Having a Ball at the Inauguration
Behind the scenes of the presidential party
by David Johnson
Governmental plans and political agendas are not the only things that change with presidential administrations. The president and the first family also set Washington, DC, style, which is often evident within hours after the president has taken his oath. Inaugural balls reflect the times in which they occur.
A Long Tradition
The first inaugural ball in Washington, DC, was held on March 4, 1809, on behalf of James Madison, the fourth president. (The presidential inauguration was held in March until 1933, when the passage of the 20th Amendment to the Constitution moved it to January.)
Madison's inaugural ball was modest by today's standards, but it was elegant for the time. It was held at Long's Hotel on Capitol Hill. Dancing started at 7 p.m. The U.S. Marine Band, which provided the music, has become a traditional feature at inaugurations.
Floats in Parade
Perhaps as an indication that the new country was growing up, inaugural ceremonies gradually became more elaborate. In 1837, Martin Van Buren's inauguration was celebrated with two balls. It was also the first inaugural parade to contain floats.
The 1853 inaugural ball for Franklin Pierce was cancelled because his son had been killed in a railroad accident two months earlier.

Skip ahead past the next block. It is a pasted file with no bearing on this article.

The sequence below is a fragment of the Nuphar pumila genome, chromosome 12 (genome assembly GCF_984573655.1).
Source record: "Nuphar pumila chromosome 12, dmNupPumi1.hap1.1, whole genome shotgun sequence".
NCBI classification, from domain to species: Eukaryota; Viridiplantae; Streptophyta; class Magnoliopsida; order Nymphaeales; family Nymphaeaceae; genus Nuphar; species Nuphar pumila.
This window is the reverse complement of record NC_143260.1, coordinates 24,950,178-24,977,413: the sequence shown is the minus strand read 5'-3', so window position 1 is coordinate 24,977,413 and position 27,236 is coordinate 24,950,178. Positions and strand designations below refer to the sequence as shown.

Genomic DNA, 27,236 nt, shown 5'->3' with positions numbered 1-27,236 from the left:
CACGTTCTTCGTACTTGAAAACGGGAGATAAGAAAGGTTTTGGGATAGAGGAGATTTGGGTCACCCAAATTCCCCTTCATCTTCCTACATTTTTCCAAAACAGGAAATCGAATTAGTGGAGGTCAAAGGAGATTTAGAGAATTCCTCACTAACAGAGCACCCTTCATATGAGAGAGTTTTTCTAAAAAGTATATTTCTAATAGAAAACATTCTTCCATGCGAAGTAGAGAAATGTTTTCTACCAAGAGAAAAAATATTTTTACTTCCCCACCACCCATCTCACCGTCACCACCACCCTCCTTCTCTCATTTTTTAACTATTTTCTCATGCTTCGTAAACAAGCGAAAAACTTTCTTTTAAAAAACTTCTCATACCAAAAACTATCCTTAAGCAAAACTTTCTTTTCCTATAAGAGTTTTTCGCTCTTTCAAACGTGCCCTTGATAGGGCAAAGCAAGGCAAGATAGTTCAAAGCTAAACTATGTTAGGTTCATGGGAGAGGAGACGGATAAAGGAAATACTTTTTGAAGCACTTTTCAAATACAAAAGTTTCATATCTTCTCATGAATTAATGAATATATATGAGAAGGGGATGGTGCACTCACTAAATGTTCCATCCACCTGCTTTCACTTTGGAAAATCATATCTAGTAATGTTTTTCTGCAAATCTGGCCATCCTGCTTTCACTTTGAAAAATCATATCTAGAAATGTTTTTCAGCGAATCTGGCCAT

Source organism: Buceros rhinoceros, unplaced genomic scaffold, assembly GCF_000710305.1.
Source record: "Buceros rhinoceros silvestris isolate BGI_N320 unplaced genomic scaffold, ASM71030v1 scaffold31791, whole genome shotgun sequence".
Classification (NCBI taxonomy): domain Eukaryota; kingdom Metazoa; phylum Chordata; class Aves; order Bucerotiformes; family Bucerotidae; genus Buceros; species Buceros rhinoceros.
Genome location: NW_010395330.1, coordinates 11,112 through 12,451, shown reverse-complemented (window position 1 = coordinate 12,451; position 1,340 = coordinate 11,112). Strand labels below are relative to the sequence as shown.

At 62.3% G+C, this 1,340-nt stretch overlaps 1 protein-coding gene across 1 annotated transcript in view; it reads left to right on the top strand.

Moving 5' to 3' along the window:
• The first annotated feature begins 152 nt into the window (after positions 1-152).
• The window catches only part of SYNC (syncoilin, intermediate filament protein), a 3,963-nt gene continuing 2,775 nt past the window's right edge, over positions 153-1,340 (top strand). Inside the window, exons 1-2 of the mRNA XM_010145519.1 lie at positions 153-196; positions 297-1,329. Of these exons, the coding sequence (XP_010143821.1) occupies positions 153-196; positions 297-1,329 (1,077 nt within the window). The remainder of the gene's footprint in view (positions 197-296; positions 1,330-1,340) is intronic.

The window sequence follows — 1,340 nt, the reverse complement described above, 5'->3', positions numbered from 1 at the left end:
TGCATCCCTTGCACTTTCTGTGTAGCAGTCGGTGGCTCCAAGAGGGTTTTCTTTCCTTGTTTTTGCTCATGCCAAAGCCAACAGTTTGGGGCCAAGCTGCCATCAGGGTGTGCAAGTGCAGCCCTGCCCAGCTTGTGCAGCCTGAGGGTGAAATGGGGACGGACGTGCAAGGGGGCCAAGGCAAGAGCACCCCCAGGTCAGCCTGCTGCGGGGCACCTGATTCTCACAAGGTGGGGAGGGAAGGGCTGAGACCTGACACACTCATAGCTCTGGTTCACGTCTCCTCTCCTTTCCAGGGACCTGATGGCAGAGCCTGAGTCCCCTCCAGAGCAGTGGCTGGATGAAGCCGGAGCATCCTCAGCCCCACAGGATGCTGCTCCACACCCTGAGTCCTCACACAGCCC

Pierce's successor, James Buchanan, celebrated with a lavish party in 1857. It was held in a building on Judiciary Square built for the occasion for a staggering $15,000. The two rooms, one for dancing and one for eating, featured red, white, and blue walls and a white ceiling sprinkled with gold stars. Six thousand guests drank $3,000 worth of wine and devoured 400 gallons of oysters, 60 saddles of mutton, four saddles of venison, 125 tongues, 75 hams, 500 quarts of chicken salad, 500 quarts of jellies, 1,200 quarts of ice cream, and a four-foot high cake.
The weather was so cold during the second inauguration of Ulysses S. Grant that the valves on the band's musical instruments froze during the ball, and guests danced with their coats on.
Electric Light Debuts
An electric lamp hanging over the doorway to the 1881 inaugural ball of James A. Garfield, held at the Smithsonian Institution, was a novelty and intrigued the guests. John Philip Sousa conducted the U.S. Marine Band, which was one of two bands to entertain at the ball.
More and More Balls
As time went on, the balls became larger and increasingly elaborate. Air travel has made it easier for more people to attend.
Ronald Reagan's inauguration in 1981 was probably the sweetest, as 40 million jellybeans were eaten at the eight inaugural balls, which were televised by cable TV to inaugural parties around the nation. Reagan had begun nibbling his signature jellybeans in the 1960s when he quit smoking.